18 Juin 2013
June 17, 2013
Tokyo Electric Power Co. (TEPCO) is mulling putting off its application for safety screening of the Kashiwazaki-Kariwa nuclear power plant in Niigata Prefecture until a plan to restart the plant gains local approval, it has been learned.
TEPCO started considering the postponement of its application with the Nuclear Regulation Authority (NRA) on June 17, despite the utility's earlier plans to file the application for safety equipment screening even without approval from Niigata Prefecture. With the implementation of the new regulatory standards for nuclear plant safety set for early July, multiple power companies are expected to file screening applications with the NRA for resumption of their nuclear plants.
While TEPCO's turnaround is apparently aimed at avoiding fueling prefectural opposition through a hasty decision, the utility -- the operator of the stricken Fukushima No. 1 Nuclear Power Plant -- is highly likely to miss out on a chance to join the first batch of applicants for NRA screenings, which possibly include Kansai Electric Power Co. and Shikoku Electric Power Co.
For a power company to restart a nuclear plant, it needs to gain approval from local municipalities based on their safety accord after passing NRA screening on whether the facility conforms to the new standards. Previously, TEPCO had considered applying for safety screening right after the July implementation of the new standards while gaining local approval concurrently. Foundation work has already been under way to install filtered vent systems at the plant's No. 1 and No. 7 reactors -- a necessary step to restart the facility.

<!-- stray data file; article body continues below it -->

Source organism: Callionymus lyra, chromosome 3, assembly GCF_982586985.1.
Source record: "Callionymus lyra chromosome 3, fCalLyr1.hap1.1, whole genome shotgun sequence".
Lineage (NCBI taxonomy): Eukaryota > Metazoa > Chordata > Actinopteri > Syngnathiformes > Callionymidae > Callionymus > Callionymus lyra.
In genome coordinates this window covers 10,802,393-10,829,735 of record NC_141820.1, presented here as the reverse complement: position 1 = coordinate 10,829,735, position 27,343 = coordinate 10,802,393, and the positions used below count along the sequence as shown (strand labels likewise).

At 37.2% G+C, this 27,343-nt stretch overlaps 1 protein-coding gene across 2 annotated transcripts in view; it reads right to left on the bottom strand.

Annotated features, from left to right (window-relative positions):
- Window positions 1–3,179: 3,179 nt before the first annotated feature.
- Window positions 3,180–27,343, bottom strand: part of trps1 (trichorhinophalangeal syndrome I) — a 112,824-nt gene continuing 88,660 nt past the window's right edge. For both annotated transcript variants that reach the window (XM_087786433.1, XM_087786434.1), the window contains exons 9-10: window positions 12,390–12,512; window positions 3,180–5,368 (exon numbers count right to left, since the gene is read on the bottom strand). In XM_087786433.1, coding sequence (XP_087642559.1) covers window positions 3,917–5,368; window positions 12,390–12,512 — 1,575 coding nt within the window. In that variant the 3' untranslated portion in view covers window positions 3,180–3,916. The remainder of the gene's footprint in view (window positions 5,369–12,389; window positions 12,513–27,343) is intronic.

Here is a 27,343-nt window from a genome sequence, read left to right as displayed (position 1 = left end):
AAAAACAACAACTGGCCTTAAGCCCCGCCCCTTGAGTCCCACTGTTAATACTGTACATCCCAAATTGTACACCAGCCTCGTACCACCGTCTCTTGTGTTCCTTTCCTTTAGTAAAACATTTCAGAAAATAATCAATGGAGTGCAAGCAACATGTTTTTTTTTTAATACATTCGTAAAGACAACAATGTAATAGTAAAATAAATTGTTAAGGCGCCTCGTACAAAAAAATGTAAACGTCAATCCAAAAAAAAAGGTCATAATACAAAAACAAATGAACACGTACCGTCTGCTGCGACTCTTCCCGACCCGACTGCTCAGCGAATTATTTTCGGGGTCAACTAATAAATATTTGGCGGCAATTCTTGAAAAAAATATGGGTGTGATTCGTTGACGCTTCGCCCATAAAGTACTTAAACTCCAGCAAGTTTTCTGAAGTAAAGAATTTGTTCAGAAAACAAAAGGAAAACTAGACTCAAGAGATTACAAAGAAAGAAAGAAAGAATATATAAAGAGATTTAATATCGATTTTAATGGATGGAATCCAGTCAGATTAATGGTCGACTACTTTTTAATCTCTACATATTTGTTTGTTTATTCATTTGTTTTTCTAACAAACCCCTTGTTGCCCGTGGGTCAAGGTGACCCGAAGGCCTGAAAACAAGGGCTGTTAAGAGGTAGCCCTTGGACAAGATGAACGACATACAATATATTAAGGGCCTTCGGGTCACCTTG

Niigata Gov. Hirohiko Izumida, however, has voiced opposition to the plan, saying, "Verifications of the Fukushima No. 1 nuclear plant disaster should come first." On June 12, the governor insisted that TEPCO needs to gain prior approval from the prefecture and other entities to install the vent systems, saying, "Even though (filtered) vents are intended to reduce radioactive material emissions, they are inherently designed to emit such materials outside. There's no way the utility can win our trust without explaining how it is going to operate them."
Under the new standards, utilities can apply for safety screenings even if vent systems are not installed in time, as long as they are planning to install them. However, the Niigata Prefectural Government is certain to fiercely oppose such applications. If that is the case, a plan to restart the Kashiwazaki-Kariwa complex would further be delayed, prompting TEPCO to procrastinate its application with the NRA until it is expected to gain prior approval from the prefecture.
In its rehabilitation plan, TEPCO had envisaged improving its earnings by reactivating the Kashiwazaki-Kariwa plant as early as the start of fiscal 2013. Now that the utility is uncertain when to apply for safety screenings, its promise to financial institutions to turn itself profitable this fiscal year may need to be reviewed. While TEPCO raised electricity rates in September last year, the utility is likely to be forced to decide whether to further raise the rates to improve its earnings.
Since there is a limited capacity to NRA's screenings, a delay in applying for safety screenings means a further delay in restarting a nuclear plant.
June 17, 2013(Mainichi Japan)